This story was riveting. I particularly like your title, Frozen by Flames. I was frozen once, in 1965 when I was 12 years old. But my frozen condition wasn’t caused by flames, it was the sound of a gunshot. Narcissistic parents…

        1. Thanks Linda. I’m glad you like the saying. Don’t let stuff turn your grumpy, get it out on paper ( or the keyboard). 🙂
          Your frozen story sounds horrifying. Isn’t it amazing how the body clams up in retreat when we sense fear – almost dangerous.
          Yes, I’m well acquainted with a narcissistic parent. 🙂

  12. There’s so much here: you and your mother watching her in the mirror, her fastidious need to look perfect, and your love for her followed by the terror of the fire. It’s nicely detailed.

    1. Thanks so much Rob. I appreciate your comment, especially as another child of a narcissist 🙂

      1. They’re awful people who make everyone else responsible for their dishonest behaviors.

        1. Bang on Rob! 🙂

  13. So vivid Debby. So hard when the gift of children is superceded by the love of self. ♥♥

    1. Thanks Sal. So true. <3 xx

  14. Scary. Very scary, on so many levels. You paint a picture of your mom that makes me want to crawl deep under the covers. Well written, Debby!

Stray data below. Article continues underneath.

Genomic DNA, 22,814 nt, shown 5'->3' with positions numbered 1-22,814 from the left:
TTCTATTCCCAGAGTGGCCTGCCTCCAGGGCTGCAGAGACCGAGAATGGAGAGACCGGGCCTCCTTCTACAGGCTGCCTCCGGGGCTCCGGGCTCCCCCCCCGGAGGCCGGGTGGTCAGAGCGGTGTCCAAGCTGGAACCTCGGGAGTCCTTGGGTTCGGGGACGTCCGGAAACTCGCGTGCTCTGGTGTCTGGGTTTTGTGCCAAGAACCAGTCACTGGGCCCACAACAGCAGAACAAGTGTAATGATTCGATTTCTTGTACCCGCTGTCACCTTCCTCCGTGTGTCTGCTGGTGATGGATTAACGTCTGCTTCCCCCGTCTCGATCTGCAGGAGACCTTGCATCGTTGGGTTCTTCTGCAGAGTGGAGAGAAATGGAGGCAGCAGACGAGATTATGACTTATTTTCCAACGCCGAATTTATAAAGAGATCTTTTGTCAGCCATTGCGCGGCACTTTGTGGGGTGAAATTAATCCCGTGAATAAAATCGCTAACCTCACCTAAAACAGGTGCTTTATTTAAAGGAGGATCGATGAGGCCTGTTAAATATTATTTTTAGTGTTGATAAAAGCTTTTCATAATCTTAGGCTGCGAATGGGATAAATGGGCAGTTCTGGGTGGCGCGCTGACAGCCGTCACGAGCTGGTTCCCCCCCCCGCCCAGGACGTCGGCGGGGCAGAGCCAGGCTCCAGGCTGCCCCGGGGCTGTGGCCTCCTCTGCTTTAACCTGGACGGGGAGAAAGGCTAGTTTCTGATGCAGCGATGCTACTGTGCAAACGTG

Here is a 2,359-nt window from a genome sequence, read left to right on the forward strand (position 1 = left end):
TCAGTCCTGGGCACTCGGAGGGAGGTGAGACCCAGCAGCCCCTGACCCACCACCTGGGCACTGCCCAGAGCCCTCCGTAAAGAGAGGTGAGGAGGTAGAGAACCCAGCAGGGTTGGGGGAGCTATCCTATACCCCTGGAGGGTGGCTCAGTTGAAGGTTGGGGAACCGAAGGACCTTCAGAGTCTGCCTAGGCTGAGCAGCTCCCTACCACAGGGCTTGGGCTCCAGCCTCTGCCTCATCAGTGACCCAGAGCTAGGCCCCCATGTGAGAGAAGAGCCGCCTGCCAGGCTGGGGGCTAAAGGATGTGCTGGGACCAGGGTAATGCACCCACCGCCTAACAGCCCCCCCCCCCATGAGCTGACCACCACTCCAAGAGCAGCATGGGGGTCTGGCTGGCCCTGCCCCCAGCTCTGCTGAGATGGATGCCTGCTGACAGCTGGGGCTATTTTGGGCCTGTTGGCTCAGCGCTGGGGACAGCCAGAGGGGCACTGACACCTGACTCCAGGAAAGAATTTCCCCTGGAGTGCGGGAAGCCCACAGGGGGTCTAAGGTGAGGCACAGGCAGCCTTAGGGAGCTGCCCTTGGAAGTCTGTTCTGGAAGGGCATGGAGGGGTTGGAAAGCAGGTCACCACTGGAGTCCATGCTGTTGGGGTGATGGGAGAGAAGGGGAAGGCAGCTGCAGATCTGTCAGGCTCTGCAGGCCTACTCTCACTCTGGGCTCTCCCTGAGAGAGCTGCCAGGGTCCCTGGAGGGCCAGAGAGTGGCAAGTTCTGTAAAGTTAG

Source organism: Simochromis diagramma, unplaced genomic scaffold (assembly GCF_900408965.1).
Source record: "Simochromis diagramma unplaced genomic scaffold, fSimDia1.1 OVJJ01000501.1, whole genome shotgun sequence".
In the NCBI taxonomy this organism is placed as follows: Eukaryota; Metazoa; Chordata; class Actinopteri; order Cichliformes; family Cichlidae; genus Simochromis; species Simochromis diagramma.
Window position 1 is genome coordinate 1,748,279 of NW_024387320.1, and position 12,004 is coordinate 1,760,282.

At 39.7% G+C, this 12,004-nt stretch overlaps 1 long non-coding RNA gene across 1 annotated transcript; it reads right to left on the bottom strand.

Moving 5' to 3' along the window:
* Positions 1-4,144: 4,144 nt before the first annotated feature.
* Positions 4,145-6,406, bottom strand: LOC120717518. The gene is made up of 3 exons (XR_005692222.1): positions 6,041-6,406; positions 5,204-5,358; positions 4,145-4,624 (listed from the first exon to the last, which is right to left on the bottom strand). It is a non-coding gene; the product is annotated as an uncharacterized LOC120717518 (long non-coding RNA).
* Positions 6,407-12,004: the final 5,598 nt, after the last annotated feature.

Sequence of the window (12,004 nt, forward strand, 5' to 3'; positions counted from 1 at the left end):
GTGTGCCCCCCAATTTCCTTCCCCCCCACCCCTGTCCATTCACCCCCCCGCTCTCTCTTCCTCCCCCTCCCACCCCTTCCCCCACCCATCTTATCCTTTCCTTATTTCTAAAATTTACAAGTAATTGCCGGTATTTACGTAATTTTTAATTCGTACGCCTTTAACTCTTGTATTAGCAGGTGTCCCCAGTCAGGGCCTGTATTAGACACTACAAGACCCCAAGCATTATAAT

1. You understand well Jennie. Thank you. 🙂

      1. You are very welcome, Debby.🙂

  15. I really enjoy reading these memoir bytes, Debby. You have a way with words (… and visited it with her lips intermittently” is my favorite part of this piece) and memories. Your childhood might have been less than ideal – unfortunately – but it provided so many stories to tell! Crazy… yet interesting, intriguing and sometimes enlightening!

    1. Thanks so much Liesbet. And I know what you mean – look how much I get to write about craziness right? LOL 🙂 x

  16. I can understand that memories like those would freeze in your memory. Sometimes it’s those most hurtful memories that remain the strongest. I wonder why that is so.

    1. I’m sure it has much to do with the impact left Norah. 🙂

      1. I guess that’s true, Debby.

  17. I felt like I was right there with you in that house, smelling the smoke for the first time. Your writing is that good, Debby!! I’m glad you were all safe and sound (well, soft of… I know it wasn’t the ideal childhood by any means.. xo)

    1. Thank you so much for your wonderful compliment on my story. I know the subject matter wasn’t uplifting, but it’s a slice of life. <3 xx

      1. You are courageous to share these moments ♥

        1. It’s what I write Christy – memoir. my truth. <3